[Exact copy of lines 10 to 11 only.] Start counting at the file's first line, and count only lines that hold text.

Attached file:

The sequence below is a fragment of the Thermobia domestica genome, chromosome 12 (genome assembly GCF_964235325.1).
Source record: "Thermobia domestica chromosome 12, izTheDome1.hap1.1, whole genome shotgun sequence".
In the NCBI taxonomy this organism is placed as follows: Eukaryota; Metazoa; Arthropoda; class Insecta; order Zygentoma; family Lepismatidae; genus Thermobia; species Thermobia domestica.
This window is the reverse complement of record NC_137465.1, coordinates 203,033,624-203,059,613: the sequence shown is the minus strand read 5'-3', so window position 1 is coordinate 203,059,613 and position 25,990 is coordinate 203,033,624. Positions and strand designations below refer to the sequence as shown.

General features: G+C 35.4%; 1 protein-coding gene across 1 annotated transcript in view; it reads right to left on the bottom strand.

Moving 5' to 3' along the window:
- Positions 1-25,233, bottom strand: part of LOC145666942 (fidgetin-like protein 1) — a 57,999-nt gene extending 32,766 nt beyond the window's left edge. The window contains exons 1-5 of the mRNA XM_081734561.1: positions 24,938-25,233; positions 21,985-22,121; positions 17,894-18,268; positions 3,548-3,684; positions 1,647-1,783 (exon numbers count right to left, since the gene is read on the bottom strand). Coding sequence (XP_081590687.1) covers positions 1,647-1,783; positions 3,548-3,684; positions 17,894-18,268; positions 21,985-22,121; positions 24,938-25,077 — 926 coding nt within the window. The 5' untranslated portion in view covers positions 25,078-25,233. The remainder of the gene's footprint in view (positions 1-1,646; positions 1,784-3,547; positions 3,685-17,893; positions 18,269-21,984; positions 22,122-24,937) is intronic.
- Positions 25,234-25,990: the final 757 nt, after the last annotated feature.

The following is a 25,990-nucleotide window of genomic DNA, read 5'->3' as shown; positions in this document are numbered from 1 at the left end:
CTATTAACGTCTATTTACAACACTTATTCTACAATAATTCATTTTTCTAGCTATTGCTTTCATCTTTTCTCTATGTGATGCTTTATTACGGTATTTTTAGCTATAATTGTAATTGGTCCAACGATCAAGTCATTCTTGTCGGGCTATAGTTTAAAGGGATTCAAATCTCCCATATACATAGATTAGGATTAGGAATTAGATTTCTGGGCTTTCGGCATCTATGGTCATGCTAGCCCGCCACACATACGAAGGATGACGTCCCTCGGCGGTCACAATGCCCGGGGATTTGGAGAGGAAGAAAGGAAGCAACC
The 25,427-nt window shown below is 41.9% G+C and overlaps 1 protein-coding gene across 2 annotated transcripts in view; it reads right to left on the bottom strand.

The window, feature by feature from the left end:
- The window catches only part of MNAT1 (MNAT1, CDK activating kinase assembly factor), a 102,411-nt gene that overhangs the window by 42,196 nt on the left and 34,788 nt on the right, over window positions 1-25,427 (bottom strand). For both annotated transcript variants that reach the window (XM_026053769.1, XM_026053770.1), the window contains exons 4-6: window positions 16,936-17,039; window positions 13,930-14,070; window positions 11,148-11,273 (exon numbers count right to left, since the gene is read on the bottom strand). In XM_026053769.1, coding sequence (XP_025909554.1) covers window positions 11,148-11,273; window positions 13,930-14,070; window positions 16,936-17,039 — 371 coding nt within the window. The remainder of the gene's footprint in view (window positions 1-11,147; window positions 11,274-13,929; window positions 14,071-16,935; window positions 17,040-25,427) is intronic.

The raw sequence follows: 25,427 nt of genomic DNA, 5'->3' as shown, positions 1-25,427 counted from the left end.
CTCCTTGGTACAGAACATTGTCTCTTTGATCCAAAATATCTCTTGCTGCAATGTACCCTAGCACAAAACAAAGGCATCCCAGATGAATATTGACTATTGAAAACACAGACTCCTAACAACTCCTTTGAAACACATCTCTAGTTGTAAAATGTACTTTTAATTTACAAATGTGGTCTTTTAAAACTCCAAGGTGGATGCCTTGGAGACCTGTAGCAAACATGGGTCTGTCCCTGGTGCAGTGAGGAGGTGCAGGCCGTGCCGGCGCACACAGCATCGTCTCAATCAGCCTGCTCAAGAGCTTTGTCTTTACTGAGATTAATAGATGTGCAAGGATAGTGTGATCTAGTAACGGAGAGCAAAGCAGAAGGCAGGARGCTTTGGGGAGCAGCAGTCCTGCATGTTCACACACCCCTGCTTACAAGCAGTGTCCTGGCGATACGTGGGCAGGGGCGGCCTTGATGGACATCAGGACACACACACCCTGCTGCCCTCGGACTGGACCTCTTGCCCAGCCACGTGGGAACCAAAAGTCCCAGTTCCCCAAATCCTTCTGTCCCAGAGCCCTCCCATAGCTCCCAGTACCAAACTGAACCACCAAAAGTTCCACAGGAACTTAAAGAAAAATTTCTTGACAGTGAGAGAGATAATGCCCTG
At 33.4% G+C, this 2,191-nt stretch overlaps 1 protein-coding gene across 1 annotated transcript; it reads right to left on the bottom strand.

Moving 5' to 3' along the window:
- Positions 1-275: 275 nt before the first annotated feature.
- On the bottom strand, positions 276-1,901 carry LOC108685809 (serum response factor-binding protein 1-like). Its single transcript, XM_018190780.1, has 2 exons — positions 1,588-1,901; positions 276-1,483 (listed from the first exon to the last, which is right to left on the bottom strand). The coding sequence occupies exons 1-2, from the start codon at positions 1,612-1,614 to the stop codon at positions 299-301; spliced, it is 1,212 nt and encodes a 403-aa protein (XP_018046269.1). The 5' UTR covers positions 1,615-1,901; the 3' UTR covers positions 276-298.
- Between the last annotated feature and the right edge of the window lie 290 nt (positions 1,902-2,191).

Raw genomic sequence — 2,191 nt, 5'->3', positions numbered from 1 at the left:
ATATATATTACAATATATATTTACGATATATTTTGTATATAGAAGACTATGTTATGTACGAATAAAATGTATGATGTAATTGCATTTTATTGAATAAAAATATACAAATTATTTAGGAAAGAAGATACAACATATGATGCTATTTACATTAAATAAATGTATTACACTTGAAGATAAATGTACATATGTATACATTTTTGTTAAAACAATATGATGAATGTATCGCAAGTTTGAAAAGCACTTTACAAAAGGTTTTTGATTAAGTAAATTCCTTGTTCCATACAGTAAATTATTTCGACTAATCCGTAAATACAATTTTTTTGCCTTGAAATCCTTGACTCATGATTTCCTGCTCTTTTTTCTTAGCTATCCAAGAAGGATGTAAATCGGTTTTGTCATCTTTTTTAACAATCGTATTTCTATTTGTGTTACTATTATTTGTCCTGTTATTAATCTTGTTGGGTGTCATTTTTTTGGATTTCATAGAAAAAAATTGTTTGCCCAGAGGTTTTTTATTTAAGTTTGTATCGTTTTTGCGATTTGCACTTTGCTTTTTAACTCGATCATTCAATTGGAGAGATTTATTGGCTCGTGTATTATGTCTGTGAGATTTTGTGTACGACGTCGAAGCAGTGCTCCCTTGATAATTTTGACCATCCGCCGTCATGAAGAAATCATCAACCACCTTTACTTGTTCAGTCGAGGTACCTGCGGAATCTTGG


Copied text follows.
CTATTAACGTCTATTTACAACACTTATTCTACAATAATTCATTTTTCTAGCTATTGCTTTCATCTTTTCTCTATGTGATGCTTTATTACGGTATTTTTAGCTATAATTGTAATTGGTCCAACGATCAAGTCATTCTTGTCGGGCTATAGTTTAAAGGGATTCAAATCTCCCATATACATAGATTAGGATTAGGAATTAGATTTCTGGGCTTTCGGCATCTATGGTCATGCTAGCCCGCCACACATACGAAGGATGACGTCCCTCGGCGGTCACAATGCCCGGGGATTTGGAGAGGAAGAAAGGAAGCAACC
The 25,427-nt window shown below is 41.9% G+C and overlaps 1 protein-coding gene across 2 annotated transcripts in view; it reads right to left on the bottom strand.